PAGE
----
A stitch in time

Earlier this year the blog carried a report from a student conservator about some simple repairs she did while on placement in the Library. There was such a warm response, we thought you might be interested to learn more about the work our NADFAS volunteers do to help preserve some of the Library’s modern pamphlets.

Needle and thread

As our retrospective cataloguing project progresses, and more and more nineteenth and twentieth century publications are added to the online catalogue, the relative fragility of modern printed items is amply demonstrated. Not only are the papers used since the early nineteenth century less stable and durable than the rag paper of earlier years, but bindings are often weaker and the leather prone to degradation.

The Library holds a vast quantity of pamphlet material from this period, including tracts, campaigning material, ephemera, and a wide range of cheaply produced modern publications. A typical pamphlet consists of a few sheets folded in a single section, held together by staples down the fold – and there’s the rub. Over time the metal of the staples rusts (rapidly, if they have been stored in damp conditions). The rust damages the paper, and use hastens the damage.

The Library’s stalwart team of NADFAS volunteers are working in tandem with the retrospective cataloguer to tackle the problem of rusty staples.

Each boxful of pamphlets added to the catalogue is methodically examined, de-stapled and single section pamphlets re-sewn using a simple, safe and easily reversible technique. This is how they do it.

Step 1: Carefully remove the staples using special gadget.

Step 2: Brush out any fragments of rust onto a tray to be discarded.

Step 3: Stitch along the fold, using existing perforations (if sound) and new ones, following this pattern (C – B – A –B – D – E – D – C):

The thread should start and end at the mid-point inside the fold (C)

Step 4:  Tighten the thread gently and tie both ends across the long central thread going from B to D.

tying thread ends

Step 5: Trim the ends to 1 cm each and fray them with the needle to flatten the thread

The end product is attractive, free from sharp or rusty metal, and safe to handle. This simple measure has prolonged the life of countless pamphlets in our collection. Finally, as they examine every item in the boxes that pass through their hands, the NADFAS volunteers are also able to provide a survey of conservation needs, noting any damaged items needing professional conservation work.

NADFAS volunteers at work

Some of the NADFAS volunteers at work

Hurrah for the NADFAS volunteers!

NADFAS tools

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11 Responses to A stitch in time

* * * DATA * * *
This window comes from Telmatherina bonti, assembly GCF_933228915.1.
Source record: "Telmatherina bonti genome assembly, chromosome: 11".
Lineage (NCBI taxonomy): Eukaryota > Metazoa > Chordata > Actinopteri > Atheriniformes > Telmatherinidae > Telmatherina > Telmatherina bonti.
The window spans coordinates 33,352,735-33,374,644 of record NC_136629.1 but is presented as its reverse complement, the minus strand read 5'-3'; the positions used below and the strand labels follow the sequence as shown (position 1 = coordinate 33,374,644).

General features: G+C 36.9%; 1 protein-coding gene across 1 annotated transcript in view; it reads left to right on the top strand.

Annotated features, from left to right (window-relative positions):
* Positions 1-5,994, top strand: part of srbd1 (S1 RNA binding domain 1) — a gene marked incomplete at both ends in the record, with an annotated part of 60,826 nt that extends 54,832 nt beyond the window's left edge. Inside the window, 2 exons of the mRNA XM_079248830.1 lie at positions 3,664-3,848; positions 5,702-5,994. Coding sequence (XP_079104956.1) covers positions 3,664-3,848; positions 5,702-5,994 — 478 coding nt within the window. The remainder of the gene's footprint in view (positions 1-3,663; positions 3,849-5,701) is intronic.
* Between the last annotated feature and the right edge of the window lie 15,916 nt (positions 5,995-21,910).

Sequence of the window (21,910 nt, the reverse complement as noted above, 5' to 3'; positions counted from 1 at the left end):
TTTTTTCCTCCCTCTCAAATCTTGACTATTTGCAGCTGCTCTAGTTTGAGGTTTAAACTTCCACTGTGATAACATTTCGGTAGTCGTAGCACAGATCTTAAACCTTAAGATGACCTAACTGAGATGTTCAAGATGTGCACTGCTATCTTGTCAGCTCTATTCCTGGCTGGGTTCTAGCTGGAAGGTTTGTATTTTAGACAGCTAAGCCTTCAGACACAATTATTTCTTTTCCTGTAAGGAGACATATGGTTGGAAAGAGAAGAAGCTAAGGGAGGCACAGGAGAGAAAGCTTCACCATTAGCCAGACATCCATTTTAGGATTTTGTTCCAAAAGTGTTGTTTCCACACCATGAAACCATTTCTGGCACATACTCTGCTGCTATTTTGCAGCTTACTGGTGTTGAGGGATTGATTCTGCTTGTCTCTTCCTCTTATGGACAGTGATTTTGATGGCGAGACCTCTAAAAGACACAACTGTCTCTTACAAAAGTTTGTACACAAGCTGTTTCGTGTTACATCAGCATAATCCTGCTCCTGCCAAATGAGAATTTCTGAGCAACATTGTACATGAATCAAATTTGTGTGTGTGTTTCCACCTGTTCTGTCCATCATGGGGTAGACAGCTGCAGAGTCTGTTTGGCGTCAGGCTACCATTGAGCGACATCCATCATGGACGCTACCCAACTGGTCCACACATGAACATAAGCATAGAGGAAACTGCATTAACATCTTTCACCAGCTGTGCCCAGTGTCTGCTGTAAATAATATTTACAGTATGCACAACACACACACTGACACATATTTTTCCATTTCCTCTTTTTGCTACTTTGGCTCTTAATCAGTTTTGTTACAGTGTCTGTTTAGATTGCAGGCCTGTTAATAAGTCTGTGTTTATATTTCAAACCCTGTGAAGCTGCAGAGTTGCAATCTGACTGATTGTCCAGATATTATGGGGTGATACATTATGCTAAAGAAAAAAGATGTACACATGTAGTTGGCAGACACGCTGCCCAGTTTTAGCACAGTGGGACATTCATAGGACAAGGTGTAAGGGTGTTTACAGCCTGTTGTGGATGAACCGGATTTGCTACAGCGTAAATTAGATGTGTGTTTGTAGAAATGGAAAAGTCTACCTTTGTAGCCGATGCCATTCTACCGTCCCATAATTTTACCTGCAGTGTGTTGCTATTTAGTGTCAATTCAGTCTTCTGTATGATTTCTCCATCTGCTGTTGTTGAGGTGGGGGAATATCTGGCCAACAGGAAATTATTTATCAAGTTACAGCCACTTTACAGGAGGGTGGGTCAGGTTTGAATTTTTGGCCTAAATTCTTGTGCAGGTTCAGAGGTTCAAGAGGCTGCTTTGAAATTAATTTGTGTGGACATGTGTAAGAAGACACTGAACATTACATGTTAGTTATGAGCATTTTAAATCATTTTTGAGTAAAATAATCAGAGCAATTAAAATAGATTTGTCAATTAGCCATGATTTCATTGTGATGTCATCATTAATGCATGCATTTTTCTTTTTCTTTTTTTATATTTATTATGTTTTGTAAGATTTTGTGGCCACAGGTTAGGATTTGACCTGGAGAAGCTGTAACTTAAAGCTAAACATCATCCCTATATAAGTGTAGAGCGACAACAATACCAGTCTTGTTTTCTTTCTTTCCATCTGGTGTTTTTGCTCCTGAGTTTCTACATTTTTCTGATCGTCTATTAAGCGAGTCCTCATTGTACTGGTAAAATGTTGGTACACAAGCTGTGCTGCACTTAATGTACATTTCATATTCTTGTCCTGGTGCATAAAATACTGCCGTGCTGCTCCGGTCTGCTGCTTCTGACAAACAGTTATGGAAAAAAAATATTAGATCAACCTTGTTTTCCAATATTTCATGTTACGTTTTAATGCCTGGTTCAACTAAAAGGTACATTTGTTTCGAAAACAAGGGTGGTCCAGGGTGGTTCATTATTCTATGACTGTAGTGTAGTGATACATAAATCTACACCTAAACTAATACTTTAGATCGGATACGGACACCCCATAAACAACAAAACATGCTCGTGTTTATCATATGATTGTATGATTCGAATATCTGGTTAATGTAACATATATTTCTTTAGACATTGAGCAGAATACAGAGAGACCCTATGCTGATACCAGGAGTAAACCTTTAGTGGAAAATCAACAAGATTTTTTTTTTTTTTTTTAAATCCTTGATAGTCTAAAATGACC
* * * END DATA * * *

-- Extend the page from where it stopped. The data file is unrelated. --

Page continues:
1. Yes, the dreaded rusty staples! They are all over our pamphlet and archive collections which are of similar age and type to yours I think. It would be most useful to know firstly where you got your gadget and secondly how long on average it takes the volunteers to do this process? Thank you!

    • Library of the Society of Friends says:

      This is a good low tech solution to the horrible problem of rusty staples, which just needs a little time and a lot of care. To answer your first question – the “gadget” is a simple flat tongued staple remover, which should be obtainable at good stationers or online. Using it is the trickiest, riskiest part of the whole process, as there is a danger of pulling the whole staple through the paper. After that, the sewing is plain sailing for our practised volunteers! We reckon each straightforward pamphlet takes about five minutes. Haste is to be avoided, for obvious reasons!

  2. Alastair Reid says:

    Excellent – what kind of thread do you use and where can it be obtained?

    • Library of the Society of Friends says:

      It’s unbleached linen thread, which we used to get on large spools from the wonderful Falkiners Fine Papers shop in Southampton Row. You can probably buy it by mail order from specialist conservation equipment companies, but you can also buy smaller reels in haberdashery suppliers or good department stores. It shouldn’t be as fine as the cotton thread for general sewing, but obviously not too thick either.

  3. Judith Jennings says:

    Great explanation and photo images of the process and great volunteers!

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  7. Mole says:

    I love it when different bits of my life collide! As a Quaker and an enthusiastic Nadfas member I was delighted to see yet another great example of Nadfas volunteering. My local Nadfas society has a dedicated team who have been repairing bound copies of nineteenth century magazines for a library here in Cornwall. Many local Nadfas societies do amazing work in the volunteer sector; preserving heritage, fostering young people’s interest in the arts, not to mention providing top class talks on arts subjects of all types. I’ve always thought that one of the responsibilities of us as Quakers is to try and knit together the world we live in, and for me encouraging people to come together to share an interest in the arts is a way to doing that.

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